"I am poor and naked but I am the chief of a nation. We do not want riches but we do want to train our children right. Riches would do us no good. We could not take them with us to the other world. We do not want riches. We want peace and love." Red Cloud, Oglala Sioux, (1822 – December 10, 1909) was an important leader of the Oglala Lakota.

"I do not think the measure of a civilization is how tall its buildings of concrete are, but rather how well its people have learned to relate to their environment and fellow man." Sun Bear of the Chippewa Tribe

". . . I have seen that in any great undertaking it is not enough for a man to depend simply upon himself." Shooter Teton Sioux

"It does not require many words to speak the truth." Chief Joseph, (March 3, 1840 – September 21, 1904), succeeded his father Tuekakas (Chief Joseph the Elder) as the leader of the Wal-lam-wat-kain (Wallowa) band of Nez Perce, a Native American tribe indigenous to the Wallowa Valley in northeastern Oregon

"Listen or your tongue will keep you deaf." Native American Proverb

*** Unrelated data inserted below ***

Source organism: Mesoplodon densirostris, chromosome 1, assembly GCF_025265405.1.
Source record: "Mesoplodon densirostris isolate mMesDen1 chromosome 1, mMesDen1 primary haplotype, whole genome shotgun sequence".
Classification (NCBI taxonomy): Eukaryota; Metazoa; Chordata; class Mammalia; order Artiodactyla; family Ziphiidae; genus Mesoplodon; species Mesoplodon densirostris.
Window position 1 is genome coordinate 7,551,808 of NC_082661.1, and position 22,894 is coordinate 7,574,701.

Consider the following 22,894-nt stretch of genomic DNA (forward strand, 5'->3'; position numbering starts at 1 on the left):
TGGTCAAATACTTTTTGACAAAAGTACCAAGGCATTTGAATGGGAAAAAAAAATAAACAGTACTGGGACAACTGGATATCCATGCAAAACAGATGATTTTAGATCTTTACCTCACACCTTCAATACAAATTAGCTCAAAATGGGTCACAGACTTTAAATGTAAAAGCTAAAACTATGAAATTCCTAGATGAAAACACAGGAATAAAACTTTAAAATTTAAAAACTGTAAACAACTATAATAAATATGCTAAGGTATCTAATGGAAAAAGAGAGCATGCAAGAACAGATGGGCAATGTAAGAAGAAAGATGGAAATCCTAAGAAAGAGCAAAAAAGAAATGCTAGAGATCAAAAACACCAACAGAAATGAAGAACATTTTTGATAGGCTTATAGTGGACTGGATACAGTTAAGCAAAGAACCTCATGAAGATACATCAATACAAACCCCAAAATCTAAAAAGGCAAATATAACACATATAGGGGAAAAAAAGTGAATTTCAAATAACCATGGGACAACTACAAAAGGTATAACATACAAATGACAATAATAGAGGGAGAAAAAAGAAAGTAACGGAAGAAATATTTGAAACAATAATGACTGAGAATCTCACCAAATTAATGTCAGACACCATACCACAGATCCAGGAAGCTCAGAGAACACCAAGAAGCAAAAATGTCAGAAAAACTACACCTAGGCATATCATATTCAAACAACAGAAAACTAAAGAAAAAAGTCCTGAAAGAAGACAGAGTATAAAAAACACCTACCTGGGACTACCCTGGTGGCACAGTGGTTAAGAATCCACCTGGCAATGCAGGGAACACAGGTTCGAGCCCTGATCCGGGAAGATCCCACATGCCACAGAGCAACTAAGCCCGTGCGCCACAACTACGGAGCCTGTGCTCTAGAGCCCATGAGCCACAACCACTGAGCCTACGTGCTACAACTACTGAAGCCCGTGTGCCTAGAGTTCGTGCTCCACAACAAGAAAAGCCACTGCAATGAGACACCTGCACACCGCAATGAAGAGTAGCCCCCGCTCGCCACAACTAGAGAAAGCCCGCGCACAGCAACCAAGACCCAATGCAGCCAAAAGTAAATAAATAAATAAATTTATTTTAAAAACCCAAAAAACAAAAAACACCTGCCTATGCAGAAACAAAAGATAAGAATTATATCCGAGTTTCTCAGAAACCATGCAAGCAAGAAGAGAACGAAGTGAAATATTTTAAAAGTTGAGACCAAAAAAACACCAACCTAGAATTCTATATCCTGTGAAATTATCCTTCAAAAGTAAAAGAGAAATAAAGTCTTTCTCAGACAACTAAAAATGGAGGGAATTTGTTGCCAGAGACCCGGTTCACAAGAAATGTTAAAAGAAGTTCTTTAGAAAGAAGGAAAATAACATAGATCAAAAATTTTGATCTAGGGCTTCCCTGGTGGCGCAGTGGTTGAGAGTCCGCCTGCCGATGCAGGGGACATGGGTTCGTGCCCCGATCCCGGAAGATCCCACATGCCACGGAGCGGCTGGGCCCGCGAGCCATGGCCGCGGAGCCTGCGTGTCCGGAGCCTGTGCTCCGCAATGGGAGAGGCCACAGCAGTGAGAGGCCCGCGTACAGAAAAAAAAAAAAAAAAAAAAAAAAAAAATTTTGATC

"Listen to all the teachers in the woods. Watch the trees, the animals and all the living things - you'll learn more from them than books." Joe Coyhis

"No tragedian ever trod the stage, nor gladiator ever entered the Roman Forum, with more grace and manly dignity . . ." George Catlin was describing Four Bears arriving the day of his first sitting for the painting. George Catlin (July 26, 1796 – December 23, 1872) was an American painter, author, and traveler who specialized in portraits of Native Americans in the Old West. Mato-tope (also known as Ma-to-toh-pe or Four Bears, from mato "bear" and tope "four") (c.1795 - July 30, 1837) was the second chief of the Mandan tribe to be known to whites as "Four Bears", a name he earned after charging the Assiniboine tribe during battle with the strength of four bears.

"Seated in close view, among ladies of 'the first rank and fashion,' he felt himself being gazed at in a way he and others had once gazed at the Indian chiefs who came to address Congress, except that he found it difficult to command such 'power of the face"' as the chiefs had. This was written by author David McCullough in the book John Adams about John Adams' thoughts when he visited France.